In another indication of how environmental, social and governance criteria, or ESG, is making its way into venture capital, take a look at Cathay Capital and its venture arm Cathay Innovation.
In late 2020, Matthieu van der Elst joined Cathay Capital as chief impact officer.
The move was notable in that the position was a newly created role by the firm as part of its commitment to ESG and impact strategy. Also of note was that van der Elst was for the previous dozen-plus years the chief executive of Michelin Ventures, an LP of the venture investor Cathay Innovation.
This week, his work since he joined is coming to light as the international, multi-stage investor Cathay Innovation is announcing its ESG framework to help evaluate future investments and to work with its current portfolio to achieve ESG-related goals.
“This process began about two years ago when we started to see our most successful start-ups scale and have an impact on society as well,” Denis Barrier, chief executive and co-founder of Cathay Innovation, told affiliate title Venture Capital Journal. “We saw how ESG was an important consideration in the value proposition of the companies and how their impact was also linked to economic performance.”
Barrier noted that since the venture arm was launched in 2015, the firm has seen a growing need to help companies better understand the environmental and social impact of their tech solutions. He said it’s clear now that sustainable business practices are not only critical for the planet, but essential to the success of a business and for creating more resilient and valuable companies in the public markets.
Among the examples he cited from the current Cathay Innovation portfolio of companies focused on providing services that have a positive impact on society are Chime and Pinduoduo.
San Francisco-based Chime provides banking tech solutions to help its members avoid bank fees and save money. The company is currently valued at $25 billion, according to the unicorn tracker of CB Insights.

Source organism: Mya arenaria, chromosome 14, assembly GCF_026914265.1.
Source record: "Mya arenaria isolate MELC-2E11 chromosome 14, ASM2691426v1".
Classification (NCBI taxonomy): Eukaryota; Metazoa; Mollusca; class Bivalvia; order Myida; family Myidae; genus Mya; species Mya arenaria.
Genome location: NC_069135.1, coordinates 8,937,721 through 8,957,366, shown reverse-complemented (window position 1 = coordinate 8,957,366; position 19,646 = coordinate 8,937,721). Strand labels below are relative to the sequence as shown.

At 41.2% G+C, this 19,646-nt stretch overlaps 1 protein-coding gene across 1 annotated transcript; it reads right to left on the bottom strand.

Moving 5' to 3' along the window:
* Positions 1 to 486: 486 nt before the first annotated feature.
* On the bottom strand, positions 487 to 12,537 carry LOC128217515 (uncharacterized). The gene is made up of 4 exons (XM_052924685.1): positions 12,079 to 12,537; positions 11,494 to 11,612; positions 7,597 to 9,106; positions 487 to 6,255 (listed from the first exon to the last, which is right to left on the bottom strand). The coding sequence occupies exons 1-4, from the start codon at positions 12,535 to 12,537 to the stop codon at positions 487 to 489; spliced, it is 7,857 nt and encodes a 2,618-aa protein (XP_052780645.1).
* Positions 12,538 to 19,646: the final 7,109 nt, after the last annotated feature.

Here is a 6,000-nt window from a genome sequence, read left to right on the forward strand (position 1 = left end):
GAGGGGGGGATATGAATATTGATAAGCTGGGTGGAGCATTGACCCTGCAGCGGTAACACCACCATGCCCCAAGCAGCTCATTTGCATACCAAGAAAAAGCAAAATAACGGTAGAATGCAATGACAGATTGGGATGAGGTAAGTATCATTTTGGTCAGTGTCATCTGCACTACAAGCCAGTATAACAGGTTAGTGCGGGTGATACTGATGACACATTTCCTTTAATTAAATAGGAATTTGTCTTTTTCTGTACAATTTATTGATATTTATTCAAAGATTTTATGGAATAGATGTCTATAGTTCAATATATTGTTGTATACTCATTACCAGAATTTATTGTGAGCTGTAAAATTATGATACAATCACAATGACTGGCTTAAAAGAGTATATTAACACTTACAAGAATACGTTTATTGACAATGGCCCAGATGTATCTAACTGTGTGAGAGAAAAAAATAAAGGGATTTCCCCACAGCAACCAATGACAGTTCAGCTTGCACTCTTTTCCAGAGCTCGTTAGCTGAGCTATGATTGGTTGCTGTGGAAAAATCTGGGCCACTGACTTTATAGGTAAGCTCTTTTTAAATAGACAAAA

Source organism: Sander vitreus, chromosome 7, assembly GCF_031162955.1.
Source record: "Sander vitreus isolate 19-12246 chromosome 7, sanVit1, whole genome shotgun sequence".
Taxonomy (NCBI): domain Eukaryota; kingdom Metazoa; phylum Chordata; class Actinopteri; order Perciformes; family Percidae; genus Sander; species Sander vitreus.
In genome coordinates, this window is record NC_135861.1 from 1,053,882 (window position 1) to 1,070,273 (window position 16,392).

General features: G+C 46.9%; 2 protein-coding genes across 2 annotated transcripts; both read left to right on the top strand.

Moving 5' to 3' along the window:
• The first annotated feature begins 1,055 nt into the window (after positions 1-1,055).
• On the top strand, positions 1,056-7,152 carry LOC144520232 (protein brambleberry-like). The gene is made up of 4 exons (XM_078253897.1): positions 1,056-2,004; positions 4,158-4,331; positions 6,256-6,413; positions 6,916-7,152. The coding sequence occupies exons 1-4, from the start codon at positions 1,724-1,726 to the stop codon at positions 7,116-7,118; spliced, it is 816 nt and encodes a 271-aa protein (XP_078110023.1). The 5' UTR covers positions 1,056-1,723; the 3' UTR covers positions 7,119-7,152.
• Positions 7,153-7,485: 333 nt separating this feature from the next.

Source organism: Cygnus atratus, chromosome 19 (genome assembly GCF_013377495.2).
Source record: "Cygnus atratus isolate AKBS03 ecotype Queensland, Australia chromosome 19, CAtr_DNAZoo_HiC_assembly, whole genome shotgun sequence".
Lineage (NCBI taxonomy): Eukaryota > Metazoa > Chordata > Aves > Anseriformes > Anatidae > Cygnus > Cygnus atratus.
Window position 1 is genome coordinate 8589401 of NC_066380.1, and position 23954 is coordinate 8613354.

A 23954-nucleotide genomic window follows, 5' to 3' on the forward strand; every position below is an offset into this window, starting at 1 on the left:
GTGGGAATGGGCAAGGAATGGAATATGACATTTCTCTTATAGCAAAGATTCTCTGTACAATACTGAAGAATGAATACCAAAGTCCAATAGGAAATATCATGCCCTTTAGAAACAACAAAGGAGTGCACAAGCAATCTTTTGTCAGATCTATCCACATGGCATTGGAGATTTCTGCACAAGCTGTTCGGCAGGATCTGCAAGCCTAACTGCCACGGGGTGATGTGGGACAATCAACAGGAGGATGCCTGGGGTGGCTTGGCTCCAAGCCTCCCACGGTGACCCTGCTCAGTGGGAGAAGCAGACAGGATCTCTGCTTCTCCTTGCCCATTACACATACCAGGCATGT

The publicly traded Shanghai-based Pinduoduo operates an e-commerce platform that connects farmers and distributors with consumers.
Barrier and van der Elst said that the firm has developed an ESG framework to evaluate potential investments during the firm’s due diligence process. Barrier said the firm would not invest if founders were not interested in building a sustainable company.
“Does the founder not only want to go on a journey and scale the business and achieve economic reward while also providing a sustainable business,” he said. “If they don’t care about building a company that creates a positive benefit for society, then we won’t invest.”
As part of its new strategy, the firm said it is compiling data on its portfolio and is reporting quarterly to its LPs about the progress of every company regarding such factors as climate-risk exposure, among other metrics.
The roll-out of an investment framework by Cathay Capital is another example of how ESG criteria is making its way into venture capital. In the last couple of years, more GPs and LPs have discussed ESG implications, especially in the wake of a pandemic, growing concerns over climate change and the social protests of 2020, which have all spurred change throughout society.
Just last month, Norwest Venture Partners, which raised $3 billion for its latest and largest fund to date, introduced its ESG policy to help define its approach to due diligence, investment and portfolio management processes.
Last summer, VCJ reported that energy and industry investor Piva Capital was also launching a program to evaluate start-ups.
Meanwhile, LPs are scrutinising the ESG credentials of their fund managers like never before, according to VCJ‘s annual LP Perspectives Study (subscription or registration required). In the study, 74 percent of LPs said that a strong ESG policy will lead to better long-term returns in their private markets portfolios. As a result, the LPs anticipate more fund managers will develop ESG-related policies as the ESG revolution continues to build momentum.
Van der Elst told VCJ that he joined Cathay to combine impact with scale. “We are trying to be a better ESG impact player, to be useful to our portfolio in terms of impact and ESG. How can we help at every stage, from scouting the best companies at investment to exiting them and satisfying the customers, the employees, the partners. That’s really what we are trying to do.”